First, what is sinusitis?
Sinusitis is defined as inflammation in the sinuses. It is one of the most common reasons people seek medical care in the United States, affecting about 12% of the population in any given year. Sinusitis has many causes. One common cause is infection, either viral or bacterial. Symptoms include discolored nasal drainage associated with nasal congestion (difficulty breathing through the nose) and/or facial pain or pressure. Patients may also experience fevers, decreased sense of smell, tooth pain, cough, and fatigue. Most sinus infections are due to viruses, but some are caused by bacteria.
When should I seek antibiotics?
Antibiotics only treat infections caused by bacteria. Since most sinus infections are caused by viruses, antibiotics usually are not needed. Most viral infections will resolve on their own over time. Over-the-counter medications aimed at providing symptomatic relief may be tried. Nasal sprays, such as fluticasone, may provide some relief as well.
Viral sinus infections can sometimes convert to bacterial infections. This is when antibiotics are useful. You may have a bacterial sinus infection if:
- You have not had any improvement in symptoms 10 days after symptom onset
- If within 10 days from symptom onset you have some partial improvement in symptoms followed by worsening of symptoms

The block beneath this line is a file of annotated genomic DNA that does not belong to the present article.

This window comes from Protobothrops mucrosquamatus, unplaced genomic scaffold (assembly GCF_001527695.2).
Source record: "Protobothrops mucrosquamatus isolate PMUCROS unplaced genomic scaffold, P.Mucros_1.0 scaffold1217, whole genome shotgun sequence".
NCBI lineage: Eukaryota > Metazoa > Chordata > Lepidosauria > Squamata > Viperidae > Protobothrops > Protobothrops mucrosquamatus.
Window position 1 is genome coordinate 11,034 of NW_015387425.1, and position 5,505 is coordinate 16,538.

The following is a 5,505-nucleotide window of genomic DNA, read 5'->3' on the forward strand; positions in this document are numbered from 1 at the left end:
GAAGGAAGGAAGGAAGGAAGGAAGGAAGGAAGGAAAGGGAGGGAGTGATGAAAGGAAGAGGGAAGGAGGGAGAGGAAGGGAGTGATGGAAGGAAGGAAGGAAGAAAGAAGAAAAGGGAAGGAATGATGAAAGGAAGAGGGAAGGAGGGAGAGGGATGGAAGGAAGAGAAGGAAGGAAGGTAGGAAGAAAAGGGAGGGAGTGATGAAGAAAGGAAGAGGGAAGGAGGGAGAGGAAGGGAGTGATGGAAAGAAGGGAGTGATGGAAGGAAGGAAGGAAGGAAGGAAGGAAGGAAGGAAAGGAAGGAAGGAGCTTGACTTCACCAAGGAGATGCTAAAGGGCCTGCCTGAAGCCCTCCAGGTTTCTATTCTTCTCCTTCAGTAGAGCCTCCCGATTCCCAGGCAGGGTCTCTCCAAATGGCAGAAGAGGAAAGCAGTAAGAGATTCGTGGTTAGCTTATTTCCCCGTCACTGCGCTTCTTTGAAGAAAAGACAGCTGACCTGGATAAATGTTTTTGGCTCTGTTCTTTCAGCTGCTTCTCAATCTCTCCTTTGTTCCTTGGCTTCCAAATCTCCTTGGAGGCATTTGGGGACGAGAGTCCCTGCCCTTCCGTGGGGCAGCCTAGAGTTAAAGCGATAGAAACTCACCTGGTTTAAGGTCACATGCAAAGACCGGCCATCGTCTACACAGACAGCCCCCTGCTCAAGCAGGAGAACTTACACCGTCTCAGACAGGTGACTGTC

- If at any time your symptoms are severe.
Why don’t we just treat every possible infection with antibiotics?
You may have asked yourself, “Okay, so antibiotics don’t treat viral infections, but why don’t we just treat every infection with antibiotics just in case the infection is bacterial?”
That is a great question with a few answers.
First, antibiotics usually have side effects. Most are mild, but some can be severe and even life-threatening. These side effects may range from nausea, diarrhea, or headache to something as severe as an allergic reaction, or anaphylaxis.
Second, antibiotics don’t just kill bad bacteria. They also kill some good bacteria that our bodies rely on for normal function, such as in our digestive system. Killing this good bacteria can allow bad disease-causing bacteria to gain a foothold in your body and cause an infection, which may require treatment with stronger antibiotics.
Lastly, bacteria can sometimes gain the ability to become resistant to an antibiotic, making the antibiotic ineffective. Overuse of antibiotics in the past has created competitive environments where “only the strong survive.” Unfortunately, these strong bacteria that survive are very resistant to antibiotics and can be very difficult to treat when they cause infection.
If you believe you have bacterial sinusitis, you should reach out to your physician for evaluation.